2020 is coming to a close, and I’m pretty sure that no one is going to miss seeing it go. There were weddings and births that occurred in 2020 which were joyous events in the lives of people we love. But all of them were overshadowed by the pandemic that has plagued our world for most of the year. Celebrations were small-scaled and people had to ask many persons they wished to share in their celebration to stay away for precautionary and safety reasons. Pictures will be the only memory of those events.

A friend of mine recently stated that 2020 was a “different” year than all of the previous ones, but there have been good things that have happened as well as bad things. For this friend, a small business that was started in early 1999 grew exponentially in 2020, and the business became profitable within 15 months and remains so. And yes, the business grew in large part because of the pandemic. Many people are out of work, but many people are able to work from home because of technology and therefore still have their jobs. Many people work at jobs for which they are considered an ‘essential’ employee, and while they have had to take more risks by going to work every day, they still have a paycheck and income. Many restaurants have adapted to be able to offer take-out service and even delivery, meaning they could at least continue to make income and keep some of their workers employed. And one of my favorite things that happened in 2020 is that retailers finally returned to what Black Friday was intended to be and closed their doors on Thanksgiving Day, keeping them closed until 6 AM on Friday morning! Retailers, as well, have been able to turn their brick-and-mortar businesses into online businesses in order to continue to make some money and keep some workers employed. And those who did become unemployed because of the pandemic did have a substantial amount of time during which their unemployment benefits were increased to an amount that may have made them more money than their paychecks did!

I want 2020 to be over simply because I want all of these reflections to then go away as I look forward to the next year in my life. I remain a pessimistic optimist about the future. I want to be able to stop dwelling in what I’ve lost over the years of my life and reprogram my brain to count all of the things I DO have in my life. It’s not a palace, but I have a place to live. I’m not eating filet mignon every night (not even every year, to be honest), but I have enough food to feed my body. I do have health issues, but I still have all of my limbs and my body still functions, even if it’s slower and sometimes with mild pain. I have the best brother in the entire world and a pretty fantastic best friend who continue to be willing to ‘put up with’ me. I have other dear friends out there in different parts of the country – and the world – who care about me and my welfare.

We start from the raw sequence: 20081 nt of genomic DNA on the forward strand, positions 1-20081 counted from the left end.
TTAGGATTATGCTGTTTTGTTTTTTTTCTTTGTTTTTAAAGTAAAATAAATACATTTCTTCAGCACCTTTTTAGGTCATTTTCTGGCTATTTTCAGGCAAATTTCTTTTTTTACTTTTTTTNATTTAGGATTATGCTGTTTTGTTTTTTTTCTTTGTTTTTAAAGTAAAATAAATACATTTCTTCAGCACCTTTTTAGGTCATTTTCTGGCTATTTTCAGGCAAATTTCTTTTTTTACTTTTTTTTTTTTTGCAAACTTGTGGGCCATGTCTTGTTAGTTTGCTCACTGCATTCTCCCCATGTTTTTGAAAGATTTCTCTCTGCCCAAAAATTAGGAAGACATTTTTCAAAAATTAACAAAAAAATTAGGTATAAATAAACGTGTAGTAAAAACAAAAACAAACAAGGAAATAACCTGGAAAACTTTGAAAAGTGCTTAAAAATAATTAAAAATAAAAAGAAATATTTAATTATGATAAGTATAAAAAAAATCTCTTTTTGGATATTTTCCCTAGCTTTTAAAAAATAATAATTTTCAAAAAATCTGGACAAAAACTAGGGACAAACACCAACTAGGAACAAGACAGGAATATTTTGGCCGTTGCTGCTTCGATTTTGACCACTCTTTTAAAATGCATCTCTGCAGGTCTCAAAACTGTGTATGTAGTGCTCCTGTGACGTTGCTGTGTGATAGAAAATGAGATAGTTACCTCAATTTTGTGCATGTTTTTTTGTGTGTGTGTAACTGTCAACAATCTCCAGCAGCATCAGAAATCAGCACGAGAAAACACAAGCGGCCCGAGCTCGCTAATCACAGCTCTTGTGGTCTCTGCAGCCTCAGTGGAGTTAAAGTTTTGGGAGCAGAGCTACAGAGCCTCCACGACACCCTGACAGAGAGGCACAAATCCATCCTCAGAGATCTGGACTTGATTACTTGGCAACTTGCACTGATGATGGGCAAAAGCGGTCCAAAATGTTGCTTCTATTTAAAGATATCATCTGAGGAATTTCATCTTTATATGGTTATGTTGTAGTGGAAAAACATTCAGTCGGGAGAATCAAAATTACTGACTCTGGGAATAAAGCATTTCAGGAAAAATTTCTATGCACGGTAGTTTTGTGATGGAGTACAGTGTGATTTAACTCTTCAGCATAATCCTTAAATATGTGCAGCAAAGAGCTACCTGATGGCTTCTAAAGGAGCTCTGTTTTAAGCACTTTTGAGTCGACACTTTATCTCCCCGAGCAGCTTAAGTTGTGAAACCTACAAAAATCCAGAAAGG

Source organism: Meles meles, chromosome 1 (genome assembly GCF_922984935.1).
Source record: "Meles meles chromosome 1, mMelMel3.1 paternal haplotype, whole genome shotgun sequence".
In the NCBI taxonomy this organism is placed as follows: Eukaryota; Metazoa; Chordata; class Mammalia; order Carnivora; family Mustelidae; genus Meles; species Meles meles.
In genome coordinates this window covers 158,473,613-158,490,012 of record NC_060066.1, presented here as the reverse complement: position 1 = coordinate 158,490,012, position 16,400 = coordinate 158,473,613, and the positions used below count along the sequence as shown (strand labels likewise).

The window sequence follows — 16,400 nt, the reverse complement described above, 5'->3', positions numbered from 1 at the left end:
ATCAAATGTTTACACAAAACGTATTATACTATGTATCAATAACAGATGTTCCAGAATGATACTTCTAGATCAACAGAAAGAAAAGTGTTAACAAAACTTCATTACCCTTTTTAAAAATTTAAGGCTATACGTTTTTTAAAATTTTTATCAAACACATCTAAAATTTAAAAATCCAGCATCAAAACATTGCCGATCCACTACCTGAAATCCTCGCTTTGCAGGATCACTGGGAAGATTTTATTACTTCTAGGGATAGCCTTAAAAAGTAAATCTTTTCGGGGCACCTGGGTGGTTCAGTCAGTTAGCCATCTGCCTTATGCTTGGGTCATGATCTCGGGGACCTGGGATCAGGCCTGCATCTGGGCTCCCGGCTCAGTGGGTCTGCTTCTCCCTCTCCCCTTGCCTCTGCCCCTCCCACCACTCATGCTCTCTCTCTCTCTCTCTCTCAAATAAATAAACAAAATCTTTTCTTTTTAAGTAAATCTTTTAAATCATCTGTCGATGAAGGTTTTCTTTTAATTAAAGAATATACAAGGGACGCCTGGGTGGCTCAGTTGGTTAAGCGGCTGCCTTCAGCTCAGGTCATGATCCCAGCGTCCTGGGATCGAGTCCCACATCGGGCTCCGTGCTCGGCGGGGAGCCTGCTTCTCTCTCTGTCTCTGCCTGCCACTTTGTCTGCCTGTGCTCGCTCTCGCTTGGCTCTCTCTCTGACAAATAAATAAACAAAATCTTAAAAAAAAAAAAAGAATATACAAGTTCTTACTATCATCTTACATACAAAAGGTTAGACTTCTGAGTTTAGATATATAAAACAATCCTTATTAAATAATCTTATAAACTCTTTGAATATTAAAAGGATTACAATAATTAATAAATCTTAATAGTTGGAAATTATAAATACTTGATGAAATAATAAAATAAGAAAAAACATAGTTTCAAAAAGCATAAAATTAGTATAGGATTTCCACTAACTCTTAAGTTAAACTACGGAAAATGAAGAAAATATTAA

I had all of those things in 2019, and I’ve not lost them in 2020. So my final reflection may be this: Learn to be more grateful for having what you need and less whiny about not having everything you want. In that light, I too am able to say that 2020 has just been a ‘different’ year.

POST SCRIPT: I have decided to take some time to go “off the grid” – to “unplug” – from all social media and socialization platforms which use the internet as their source. Like many, I’ve become numb to a lot of life because of the constant bombardment of negative news and dissonance when it seems obvious to me that we need more positive news and unitedness during these times. I cannot remove those things from the world, but I can remove them from being a constant in my life. This is a commitment of at least 8 days (Dec. 26th through Jan. 2nd) and I may be slow about returning to everything immediately. I won’t be writing blog posts during that time (I’ll jot down any ideas that come to me) nor reading any blog posts either. But this will surely be one of the first places I return to when my self-imposed sabbatical is over.

So, this is my last opportunity of the year to say ‘thank you’ to all of my readers for believing I have something worth value to share. And thank you to all of the amazing writers out there whose blog posts I always look forward to. I wish each and every one of you a peaceful, joyous and safe holiday season, and I wish for all of us a new year that brings hope for a brighter future in 2021!

To you and yours…